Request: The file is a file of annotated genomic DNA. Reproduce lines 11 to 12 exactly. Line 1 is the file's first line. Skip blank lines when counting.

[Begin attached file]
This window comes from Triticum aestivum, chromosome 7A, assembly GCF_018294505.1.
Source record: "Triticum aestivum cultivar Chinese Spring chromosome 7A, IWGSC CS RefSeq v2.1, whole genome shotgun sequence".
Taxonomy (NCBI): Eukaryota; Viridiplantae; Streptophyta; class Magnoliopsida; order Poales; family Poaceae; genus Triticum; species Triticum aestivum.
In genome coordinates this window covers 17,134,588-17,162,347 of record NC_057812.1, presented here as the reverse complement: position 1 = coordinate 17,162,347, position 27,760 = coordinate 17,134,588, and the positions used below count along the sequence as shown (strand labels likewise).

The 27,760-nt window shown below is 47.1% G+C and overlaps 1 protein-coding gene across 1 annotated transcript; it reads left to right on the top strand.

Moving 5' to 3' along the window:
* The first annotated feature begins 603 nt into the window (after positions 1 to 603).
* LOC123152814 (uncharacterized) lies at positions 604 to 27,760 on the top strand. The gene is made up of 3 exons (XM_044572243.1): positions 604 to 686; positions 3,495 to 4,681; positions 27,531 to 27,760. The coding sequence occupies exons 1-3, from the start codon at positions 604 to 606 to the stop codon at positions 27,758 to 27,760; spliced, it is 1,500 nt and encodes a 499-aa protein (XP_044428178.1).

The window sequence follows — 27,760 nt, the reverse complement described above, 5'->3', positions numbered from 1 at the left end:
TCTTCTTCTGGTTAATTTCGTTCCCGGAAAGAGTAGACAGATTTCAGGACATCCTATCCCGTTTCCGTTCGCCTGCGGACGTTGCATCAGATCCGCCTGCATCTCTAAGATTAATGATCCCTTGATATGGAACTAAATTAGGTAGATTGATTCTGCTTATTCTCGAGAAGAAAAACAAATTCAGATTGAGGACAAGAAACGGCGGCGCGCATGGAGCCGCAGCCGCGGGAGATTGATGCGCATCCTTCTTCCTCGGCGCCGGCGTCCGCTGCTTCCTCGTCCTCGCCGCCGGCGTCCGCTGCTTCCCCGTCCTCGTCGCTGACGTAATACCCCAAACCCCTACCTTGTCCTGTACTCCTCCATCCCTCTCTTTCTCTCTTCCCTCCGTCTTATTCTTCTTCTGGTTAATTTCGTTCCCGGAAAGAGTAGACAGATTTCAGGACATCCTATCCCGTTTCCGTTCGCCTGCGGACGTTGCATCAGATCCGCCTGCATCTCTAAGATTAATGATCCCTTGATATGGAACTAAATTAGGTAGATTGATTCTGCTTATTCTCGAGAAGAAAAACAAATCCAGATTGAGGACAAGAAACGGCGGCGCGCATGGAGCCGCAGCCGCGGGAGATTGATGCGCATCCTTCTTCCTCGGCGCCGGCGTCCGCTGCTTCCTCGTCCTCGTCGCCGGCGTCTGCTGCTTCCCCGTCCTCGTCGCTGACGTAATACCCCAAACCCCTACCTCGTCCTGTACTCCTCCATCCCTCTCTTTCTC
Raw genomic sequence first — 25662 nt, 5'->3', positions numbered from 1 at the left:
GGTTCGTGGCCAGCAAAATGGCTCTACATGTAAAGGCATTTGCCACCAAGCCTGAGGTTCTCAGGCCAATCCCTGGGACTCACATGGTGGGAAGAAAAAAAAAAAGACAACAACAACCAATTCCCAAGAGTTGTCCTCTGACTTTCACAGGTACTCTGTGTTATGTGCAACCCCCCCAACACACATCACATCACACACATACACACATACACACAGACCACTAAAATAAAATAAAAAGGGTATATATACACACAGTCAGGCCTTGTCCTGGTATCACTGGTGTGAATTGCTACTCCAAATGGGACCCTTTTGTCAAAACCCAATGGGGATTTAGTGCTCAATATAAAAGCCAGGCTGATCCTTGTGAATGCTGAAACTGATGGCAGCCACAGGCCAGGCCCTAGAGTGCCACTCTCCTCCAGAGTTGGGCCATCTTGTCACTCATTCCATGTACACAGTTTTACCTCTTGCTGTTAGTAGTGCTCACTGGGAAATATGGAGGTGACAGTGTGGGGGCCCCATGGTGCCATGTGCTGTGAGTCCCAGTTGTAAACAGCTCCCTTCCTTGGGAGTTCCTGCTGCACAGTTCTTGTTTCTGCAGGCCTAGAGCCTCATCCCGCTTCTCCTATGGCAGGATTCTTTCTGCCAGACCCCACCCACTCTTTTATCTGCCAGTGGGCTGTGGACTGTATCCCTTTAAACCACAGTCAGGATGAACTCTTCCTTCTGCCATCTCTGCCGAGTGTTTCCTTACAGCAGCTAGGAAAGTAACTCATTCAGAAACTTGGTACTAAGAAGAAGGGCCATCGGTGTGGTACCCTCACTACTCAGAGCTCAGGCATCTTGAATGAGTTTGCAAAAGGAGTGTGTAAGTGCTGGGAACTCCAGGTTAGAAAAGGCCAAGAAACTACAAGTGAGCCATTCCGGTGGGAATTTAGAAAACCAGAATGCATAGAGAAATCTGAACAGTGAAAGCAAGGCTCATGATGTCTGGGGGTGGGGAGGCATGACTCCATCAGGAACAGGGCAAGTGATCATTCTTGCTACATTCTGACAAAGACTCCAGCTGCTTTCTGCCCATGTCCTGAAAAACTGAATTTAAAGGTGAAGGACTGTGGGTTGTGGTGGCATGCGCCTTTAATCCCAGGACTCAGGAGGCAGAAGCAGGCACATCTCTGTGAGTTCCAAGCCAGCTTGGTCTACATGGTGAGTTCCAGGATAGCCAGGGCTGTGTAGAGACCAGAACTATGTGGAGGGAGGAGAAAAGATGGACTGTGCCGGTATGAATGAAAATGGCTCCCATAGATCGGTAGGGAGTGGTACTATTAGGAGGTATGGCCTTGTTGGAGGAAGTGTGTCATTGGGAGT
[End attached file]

Raw genomic sequence first — 25662 nt, 5'->3', positions numbered from 1 at the left:
GGTTCGTGGCCAGCAAAATGGCTCTACATGTAAAGGCATTTGCCACCAAGCCTGAGGTTCTCAGGCCAATCCCTGGGACTCACATGGTGGGAAGAAAAAAAAAAAGACAACAACAACCAATTCCCAAGAGTTGTCCTCTGACTTTCACAGGTACTCTGTGTTATGTGCAACCCCCCCAACACACATCACATCACACACATACACACATACACACAGACCACTAAAATAAAATAAAAAGGGTATATATACACACAGTCAGGCCTTGTCCTGGTATCACTGGTGTGAATTGCTACTCCAAATGGGACCCTTTTGTCAAAACCCAATGGGGATTTAGTGCTCAATATAAAAGCCAGGCTGATCCTTGTGAATGCTGAAACTGATGGCAGCCACAGGCCAGGCCCTAGAGTGCCACTCTCCTCCAGAGTTGGGCCATCTTGTCACTCATTCCATGTACACAGTTTTACCTCTTGCTGTTAGTAGTGCTCACTGGGAAATATGGAGGTGACAGTGTGGGGGCCCCATGGTGCCATGTGCTGTGAGTCCCAGTTGTAAACAGCTCCCTTCCTTGGGAGTTCCTGCTGCACAGTTCTTGTTTCTGCAGGCCTAGAGCCTCATCCCGCTTCTCCTATGGCAGGATTCTTTCTGCCAGACCCCACCCACTCTTTTATCTGCCAGTGGGCTGTGGACTGTATCCCTTTAAACCACAGTCAGGATGAACTCTTCCTTCTGCCATCTCTGCCGAGTGTTTCCTTACAGCAGCTAGGAAAGTAACTCATTCAGAAACTTGGTACTAAGAAGAAGGGCCATCGGTGTGGTACCCTCACTACTCAGAGCTCAGGCATCTTGAATGAGTTTGCAAAAGGAGTGTGTAAGTGCTGGGAACTCCAGGTTAGAAAAGGCCAAGAAACTACAAGTGAGCCATTCCGGTGGGAATTTAGAAAACCAGAATGCATAGAGAAATCTGAACAGTGAAAGCAAGGCTCATGATGTCTGGGGGTGGGGAGGCATGACTCCATCAGGAACAGGGCAAGTGATCATTCTTGCTACATTCTGACAAAGACTCCAGCTGCTTTCTGCCCATGTCCTGAAAAACTGAATTTAAAGGTGAAGGACTGTGGGTTGTGGTGGCATGCGCCTTTAATCCCAGGACTCAGGAGGCAGAAGCAGGCACATCTCTGTGAGTTCCAAGCCAGCTTGGTCTACATGGTGAGTTCCAGGATAGCCAGGGCTGTGTAGAGACCAGAACTATGTGGAGGGAGGAGAAAAGATGGACTGTGCCGGTATGAATGAAAATGGCTCCCATAGATCGGTAGGGAGTGGTACTATTAGGAGGTATGGCCTTGTTGGAGGAAGTGTGTCATTGGGAGT